Controversy Over Smokers' COVID-19 Risk Among Topics at ERS

Marcia Frellick

August 27, 2020

Editor's note: Find the latest COVID-19 news and guidance in Medscape's Coronavirus Resource Center.

The risk for COVID-19 in people who smoke tobacco or cannabis products and other timely issues will be featured at the upcoming virtual European Respiratory Society (ERS) International Congress 2020.

"We know that smokers are more susceptible to respiratory infections and often suffer from a range of chronic diseases," said Filippos Filippidis, MD, PhD, senior lecturer in the School of Public Health at the Imperial College London.

"Therefore, it is reasonable to expect that smoking is a risk factor for severe disease and death from COVID-19," he told Medscape Medical News.

However, some early reports from China and France have shown that the prevalence of smokers is much lower in patients hospitalized with COVID-19 than in the general population, leading some to think that smoking could be protective against COVID-19.

Filippidis will dissect the controversy and explain why comparing percentages of smokers is problematic and can lead to biased conclusions during his presentation.

Experts at the congress will also discuss whether smoking increases the risk for SARS-CoV-2 infection and severe disease, how exhaled smoke could be a vehicle for virus transmission, and what the implications are for public health.

A COVID-19 roundup will take place on Sunday, the day before the congress officially opens, but the pandemic will permeate the full program, particularly the track on respiratory infections.

Because the "science is evolving every day" and treatment options for COVID-19 are emerging at a fast pace, "the program and presentations will be finalized at the last minute," said ERS President Thierry Troosters, PhD, professor of Rehabilitation Sciences at Katholieke Universiteit Leuven in Flanders, Belgium.

Sessions on post-COVID-19 rehabilitation, which encompasses physiologic and psychologic recovery, will likely be popular, he told Medscape Medical News.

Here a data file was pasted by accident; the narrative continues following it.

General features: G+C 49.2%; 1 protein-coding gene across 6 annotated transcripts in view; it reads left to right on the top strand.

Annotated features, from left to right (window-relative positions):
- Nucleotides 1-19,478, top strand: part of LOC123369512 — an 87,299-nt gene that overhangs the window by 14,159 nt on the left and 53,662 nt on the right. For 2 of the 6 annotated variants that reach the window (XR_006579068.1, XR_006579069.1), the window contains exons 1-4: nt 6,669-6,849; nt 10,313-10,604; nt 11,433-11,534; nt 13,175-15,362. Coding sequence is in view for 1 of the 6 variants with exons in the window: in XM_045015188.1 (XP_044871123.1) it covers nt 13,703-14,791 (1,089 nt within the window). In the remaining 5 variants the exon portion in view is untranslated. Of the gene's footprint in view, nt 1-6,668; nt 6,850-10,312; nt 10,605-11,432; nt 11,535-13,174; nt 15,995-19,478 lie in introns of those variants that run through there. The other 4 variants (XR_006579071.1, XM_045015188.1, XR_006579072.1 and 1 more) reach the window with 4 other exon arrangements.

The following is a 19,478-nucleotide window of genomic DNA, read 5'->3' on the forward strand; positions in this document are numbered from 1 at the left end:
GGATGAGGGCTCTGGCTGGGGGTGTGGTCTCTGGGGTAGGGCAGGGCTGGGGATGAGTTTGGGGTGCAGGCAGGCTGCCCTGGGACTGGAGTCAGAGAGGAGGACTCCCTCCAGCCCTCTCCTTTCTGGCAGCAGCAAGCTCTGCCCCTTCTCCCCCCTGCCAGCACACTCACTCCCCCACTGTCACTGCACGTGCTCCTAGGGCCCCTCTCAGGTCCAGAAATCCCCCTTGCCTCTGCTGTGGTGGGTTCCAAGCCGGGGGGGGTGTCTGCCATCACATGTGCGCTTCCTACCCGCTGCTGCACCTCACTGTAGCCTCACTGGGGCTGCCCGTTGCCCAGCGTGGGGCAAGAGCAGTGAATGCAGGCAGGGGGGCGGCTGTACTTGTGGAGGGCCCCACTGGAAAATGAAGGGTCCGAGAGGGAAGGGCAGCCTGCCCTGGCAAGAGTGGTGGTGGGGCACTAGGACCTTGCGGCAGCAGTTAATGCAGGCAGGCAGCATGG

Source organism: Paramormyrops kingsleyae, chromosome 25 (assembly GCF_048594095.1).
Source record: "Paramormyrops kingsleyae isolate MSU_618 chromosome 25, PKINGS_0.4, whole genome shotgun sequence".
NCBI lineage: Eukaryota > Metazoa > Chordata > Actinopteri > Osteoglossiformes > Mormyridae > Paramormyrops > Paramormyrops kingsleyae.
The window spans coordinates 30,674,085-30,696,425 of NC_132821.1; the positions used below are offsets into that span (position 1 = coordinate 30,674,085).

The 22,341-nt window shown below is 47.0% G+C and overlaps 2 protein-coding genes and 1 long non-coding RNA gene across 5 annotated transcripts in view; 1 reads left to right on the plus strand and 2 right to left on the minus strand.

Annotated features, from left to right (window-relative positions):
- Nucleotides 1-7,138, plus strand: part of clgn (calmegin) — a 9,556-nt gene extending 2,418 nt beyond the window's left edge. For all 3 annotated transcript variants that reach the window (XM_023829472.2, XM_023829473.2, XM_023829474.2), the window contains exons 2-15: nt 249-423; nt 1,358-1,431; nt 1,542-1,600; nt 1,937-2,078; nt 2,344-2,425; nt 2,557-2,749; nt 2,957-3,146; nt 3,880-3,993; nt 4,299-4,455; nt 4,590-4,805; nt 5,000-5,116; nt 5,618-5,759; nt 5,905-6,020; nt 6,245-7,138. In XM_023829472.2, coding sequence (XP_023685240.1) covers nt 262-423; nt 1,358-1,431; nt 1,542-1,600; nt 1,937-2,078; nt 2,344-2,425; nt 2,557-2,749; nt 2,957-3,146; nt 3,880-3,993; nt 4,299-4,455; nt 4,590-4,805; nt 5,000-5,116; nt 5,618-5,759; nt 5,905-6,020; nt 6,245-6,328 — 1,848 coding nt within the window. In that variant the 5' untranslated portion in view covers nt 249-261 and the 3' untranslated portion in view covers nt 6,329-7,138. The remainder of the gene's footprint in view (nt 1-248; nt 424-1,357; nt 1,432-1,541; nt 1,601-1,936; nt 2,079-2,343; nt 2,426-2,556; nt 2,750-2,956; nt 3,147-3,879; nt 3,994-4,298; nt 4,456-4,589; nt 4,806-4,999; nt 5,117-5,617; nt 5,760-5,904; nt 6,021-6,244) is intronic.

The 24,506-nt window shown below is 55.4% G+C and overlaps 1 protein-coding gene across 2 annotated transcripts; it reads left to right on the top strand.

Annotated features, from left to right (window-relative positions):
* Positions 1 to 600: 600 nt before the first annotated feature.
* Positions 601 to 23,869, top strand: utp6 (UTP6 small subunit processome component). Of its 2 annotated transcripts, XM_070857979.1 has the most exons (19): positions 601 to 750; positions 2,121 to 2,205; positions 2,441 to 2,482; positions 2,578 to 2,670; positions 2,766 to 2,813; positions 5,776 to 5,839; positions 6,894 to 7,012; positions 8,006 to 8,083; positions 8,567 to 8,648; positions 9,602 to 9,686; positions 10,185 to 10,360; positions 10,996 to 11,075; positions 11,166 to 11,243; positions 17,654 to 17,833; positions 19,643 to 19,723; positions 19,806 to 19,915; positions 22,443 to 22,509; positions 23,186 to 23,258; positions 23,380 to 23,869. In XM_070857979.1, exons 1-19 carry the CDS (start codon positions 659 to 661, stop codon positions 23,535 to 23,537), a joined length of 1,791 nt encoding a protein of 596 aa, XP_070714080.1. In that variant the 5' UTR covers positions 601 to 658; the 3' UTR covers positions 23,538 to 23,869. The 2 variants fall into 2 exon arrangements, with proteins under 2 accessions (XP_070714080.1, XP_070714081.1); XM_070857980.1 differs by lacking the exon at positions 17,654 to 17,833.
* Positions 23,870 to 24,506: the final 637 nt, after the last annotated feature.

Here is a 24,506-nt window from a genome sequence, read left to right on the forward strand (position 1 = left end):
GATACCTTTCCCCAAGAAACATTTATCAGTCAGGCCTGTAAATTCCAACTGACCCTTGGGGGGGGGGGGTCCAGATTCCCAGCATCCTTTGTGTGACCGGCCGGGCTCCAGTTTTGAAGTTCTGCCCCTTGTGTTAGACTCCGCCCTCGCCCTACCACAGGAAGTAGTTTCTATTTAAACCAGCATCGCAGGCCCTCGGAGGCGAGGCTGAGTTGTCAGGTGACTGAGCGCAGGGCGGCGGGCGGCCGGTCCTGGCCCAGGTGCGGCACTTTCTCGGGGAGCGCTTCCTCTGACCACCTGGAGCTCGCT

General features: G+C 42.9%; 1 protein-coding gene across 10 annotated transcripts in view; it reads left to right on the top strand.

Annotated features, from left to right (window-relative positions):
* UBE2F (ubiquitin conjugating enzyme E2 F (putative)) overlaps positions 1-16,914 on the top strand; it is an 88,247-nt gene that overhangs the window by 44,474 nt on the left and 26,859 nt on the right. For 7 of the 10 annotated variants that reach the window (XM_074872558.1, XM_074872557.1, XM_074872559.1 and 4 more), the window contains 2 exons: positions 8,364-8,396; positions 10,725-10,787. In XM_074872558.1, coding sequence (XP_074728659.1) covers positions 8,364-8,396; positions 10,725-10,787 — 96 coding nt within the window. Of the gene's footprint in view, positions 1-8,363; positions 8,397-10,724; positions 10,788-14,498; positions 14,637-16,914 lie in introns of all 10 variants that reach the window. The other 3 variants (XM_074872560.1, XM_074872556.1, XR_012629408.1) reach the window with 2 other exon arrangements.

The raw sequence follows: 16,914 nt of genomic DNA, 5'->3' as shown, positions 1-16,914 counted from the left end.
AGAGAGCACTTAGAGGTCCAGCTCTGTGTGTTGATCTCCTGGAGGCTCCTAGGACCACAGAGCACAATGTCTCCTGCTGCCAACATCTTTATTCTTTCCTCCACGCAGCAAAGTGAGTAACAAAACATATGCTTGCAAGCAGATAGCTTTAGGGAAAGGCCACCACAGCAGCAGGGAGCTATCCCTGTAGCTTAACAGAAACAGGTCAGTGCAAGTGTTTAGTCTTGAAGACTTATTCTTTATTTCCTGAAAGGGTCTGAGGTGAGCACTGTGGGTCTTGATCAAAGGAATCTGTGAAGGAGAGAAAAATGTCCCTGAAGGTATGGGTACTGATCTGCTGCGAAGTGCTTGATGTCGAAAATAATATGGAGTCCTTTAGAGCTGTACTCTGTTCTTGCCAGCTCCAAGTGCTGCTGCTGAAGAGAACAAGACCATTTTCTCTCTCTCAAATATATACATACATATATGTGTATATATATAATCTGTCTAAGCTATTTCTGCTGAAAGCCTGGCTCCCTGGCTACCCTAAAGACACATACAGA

In addition, there will be posters and presentations on the effect of COVID-19 on airways and lungs, public health approaches to slow disease spread, and the respiratory and pharmacologic management of COVID patients.

Deadlines have been extended so that "late-breaking data from major randomized controlled trials" can be added, said ERS President-Elect Anita Simonds, a consultant in respiratory and sleep medicine at Royal Brompton Hospital in London.

"This year, for the first time, we included a third-round call for abstracts," she told Medscape Medical News.

The best of the last-minute data will be highlighted in the ALERT clinical trials sessions.

Those are "a must-see, particularly for those who want to be fully up to date in their clinical practice," said Simmonds.

Airway Disease and Sleep Disorders

"There are exciting developments, too, in interstitial lung disease and sleep disorders," she reported.

The clinical presentation of sleep apnea and obstructive sleep apnea syndrome in elderly patients will be described. And a symposium on the relation between sleep and exercise will examine whether physical activity can help manage sleep disorders. Speakers will look at exercise responses in patients with sleep apnea and the role of blood pressure and exercise in sleep apnea.

The seven Lungs on Fire sessions will look at different clinical cases each day during the congress. Experts will present individual cases and participants will answer multiple-choice questions on topics such as lung cancer, pediatric respiratory disease, and pulmonary vascular diseases.

During one of the Hot Topics sessions, experts will examine whether wearable respiratory sensors can help in the management of sleep apnea or respiratory rehabilitation and answer questions on the reliability of the devices and the interpretation of device data.

And the "Rethinking Asthma" Hot Topic session will provide insight into management strategies and new treatments and describe the relevance of asthma phenotypes and endotypes in daily clinical practice.

"We hope the congress connects the respiratory community and supports healthcare professionals so that they can update their knowledge and apply what they have learned to their clinical practice and better care for their patients," she said.

Filippidis, Troosters, and Simonds have disclosed no relevant financial relationships.

European Respiratory Society (ERS) International Congress 2020.

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